Louise Kenward, writer in residence at Rye Harbour Nature Reserve | Rye Harbour Nature Reserve

Louise Kenward, writer in residence at Rye Harbour Nature Reserve

Tuesday, 19th October 2021

Louise Kenward, writer in residence at Rye Harbour Nature Reserve
Louise Kenward © Emma Chaplin

Tell us a bit about yourself

I have come to writing through travel and illness. I think language and writing offers us all a great deal in sharing and understanding complicated and difficult experiences, as well as celebrating the joys and wonders of the world.

I spent nearly twenty years working as a psychologist (mostly within the NHS), and latterly trained as an artist. Shortly after that I became seriously ill with what was then diagnosed as post viral fatigue.

Recovering in part I spent a year travelling overland, "accompanied" by the late Victorian traveller and collector Annie Brassey. This helped me reconnect to the natural world. I became much more aware of my place in the world and of how strongly we are all connected. Travelling mostly by train enabled me to see how landscape moves from mountains to desert, coastline to forests, and I could move at a much slower rate.

Returning to the UK about seven years ago, I started taking writing courses with New Writing South. I worked closely with Bexhill Museum spending time as Artist in Residence, and through this my connection to Annie Brassey also strengthened (much of her remaining collection is now held at Bexhill Museum). I’m currently developing this work as my first full length book weaving history, landscape and travelling solo.

And your relationship with nature and Rye Harbour Nature Reserve?

I have a long history with Rye and Rye Harbour Nature Reserve, my uncle was involved in building the harbour wall in the 1980s, and Camber Sands was my first experience of the beach and coast.

Returning now and having the chance to spend much longer periods of time here, and for the next 18 months, is a really exciting prospect.

You’re the new writer in residence at Rye Harbour Nature Reserve. What does that mean?

As well as a series of workshops, connecting with new and existing visitors to Rye Harbour Nature Reserve, and having time for my own writing, we will set up projects with the local community, as well as the wider community of writers, readers and nature lovers.

What activities will be taking place?

There is a regular group that will meet monthly.

Other workshops and sessions are currently in the planning stages and we are hoping to offer online as well as in person sessions to a number of different groups currently working with Rye Harbour Nature Reserve as well as to new audiences.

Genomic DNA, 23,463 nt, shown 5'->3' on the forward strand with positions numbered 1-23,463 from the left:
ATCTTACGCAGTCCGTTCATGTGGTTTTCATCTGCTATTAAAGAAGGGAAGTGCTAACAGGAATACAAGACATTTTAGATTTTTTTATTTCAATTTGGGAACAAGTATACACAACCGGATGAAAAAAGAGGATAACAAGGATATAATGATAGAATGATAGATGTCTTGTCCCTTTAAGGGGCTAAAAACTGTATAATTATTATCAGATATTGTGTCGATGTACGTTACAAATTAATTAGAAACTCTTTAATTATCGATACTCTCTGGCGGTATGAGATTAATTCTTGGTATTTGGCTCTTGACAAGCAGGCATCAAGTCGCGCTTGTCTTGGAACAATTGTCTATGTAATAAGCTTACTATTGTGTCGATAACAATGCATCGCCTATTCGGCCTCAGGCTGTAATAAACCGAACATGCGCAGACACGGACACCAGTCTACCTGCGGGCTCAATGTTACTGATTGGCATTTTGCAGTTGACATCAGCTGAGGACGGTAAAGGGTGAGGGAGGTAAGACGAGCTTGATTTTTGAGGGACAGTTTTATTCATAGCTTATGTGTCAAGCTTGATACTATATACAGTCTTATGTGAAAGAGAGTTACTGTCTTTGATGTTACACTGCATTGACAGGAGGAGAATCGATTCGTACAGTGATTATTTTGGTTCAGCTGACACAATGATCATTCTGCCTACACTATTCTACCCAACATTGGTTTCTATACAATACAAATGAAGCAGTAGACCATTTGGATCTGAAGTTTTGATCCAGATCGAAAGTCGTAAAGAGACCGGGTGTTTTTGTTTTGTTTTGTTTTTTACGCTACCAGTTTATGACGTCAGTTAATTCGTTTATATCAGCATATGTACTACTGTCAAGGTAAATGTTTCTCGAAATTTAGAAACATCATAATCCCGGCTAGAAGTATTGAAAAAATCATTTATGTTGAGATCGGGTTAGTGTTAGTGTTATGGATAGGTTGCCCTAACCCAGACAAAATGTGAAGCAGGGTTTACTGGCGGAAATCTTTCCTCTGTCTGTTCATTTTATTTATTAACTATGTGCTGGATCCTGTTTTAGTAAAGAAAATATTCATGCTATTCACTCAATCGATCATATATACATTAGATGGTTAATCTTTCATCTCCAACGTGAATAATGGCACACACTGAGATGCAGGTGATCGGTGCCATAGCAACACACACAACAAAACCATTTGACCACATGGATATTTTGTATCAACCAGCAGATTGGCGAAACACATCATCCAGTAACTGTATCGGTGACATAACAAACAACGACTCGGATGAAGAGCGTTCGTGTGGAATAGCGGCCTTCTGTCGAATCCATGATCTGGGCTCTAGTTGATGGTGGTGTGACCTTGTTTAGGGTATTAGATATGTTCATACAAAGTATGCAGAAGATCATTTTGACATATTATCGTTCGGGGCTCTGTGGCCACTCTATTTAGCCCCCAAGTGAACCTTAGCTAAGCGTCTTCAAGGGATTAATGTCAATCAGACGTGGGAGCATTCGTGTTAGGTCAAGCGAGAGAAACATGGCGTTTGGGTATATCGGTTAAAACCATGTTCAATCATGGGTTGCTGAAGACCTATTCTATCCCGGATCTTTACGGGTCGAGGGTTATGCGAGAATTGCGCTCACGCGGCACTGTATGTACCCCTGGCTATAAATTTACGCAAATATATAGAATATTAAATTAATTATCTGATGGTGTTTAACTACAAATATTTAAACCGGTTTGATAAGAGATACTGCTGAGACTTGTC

What do you hope people will get out of coming?

I am hoping to offer new perspectives and ways of writing about and connecting with Rye Harbour Nature Reserve.

Through a mixture of writing exercises, observation, discussion and looking at work of other writers (particularly those with a local connection to place and writers with disabilities) I will run monthly workshops that will operate as stand-alone sessions as well as building session-by-session to offer a cohesive course.

With the current monthly group there is a walk and tea and cake included as part of the writing session, so I am hoping to offer something for everyone.

I am also planning more accessible workshops for people who have mobility issues, live with chronic illness, or are unable to attend in person for whatever reason. This is currently still in the planning stage.

Who are you hoping will come along? 

All are invited, no experience necessary. 

What should people bring?

Just themselves, some paper and a pen, or a keyboard, however you choose to do your writing.

To find out more...

Keep an eye on Rye Harbour Nature Reserve Twitter and the Sussex Wildlife Trust website. You can follow the project on @Instability_Env on Twitter and @InhabitingInstability on Instagram

Please get in touch if you want any more information. I will post links as and when they are live.

For more information about Louise's art and writing, see her website 

This post is also available on Sussex Wildlife Trust website

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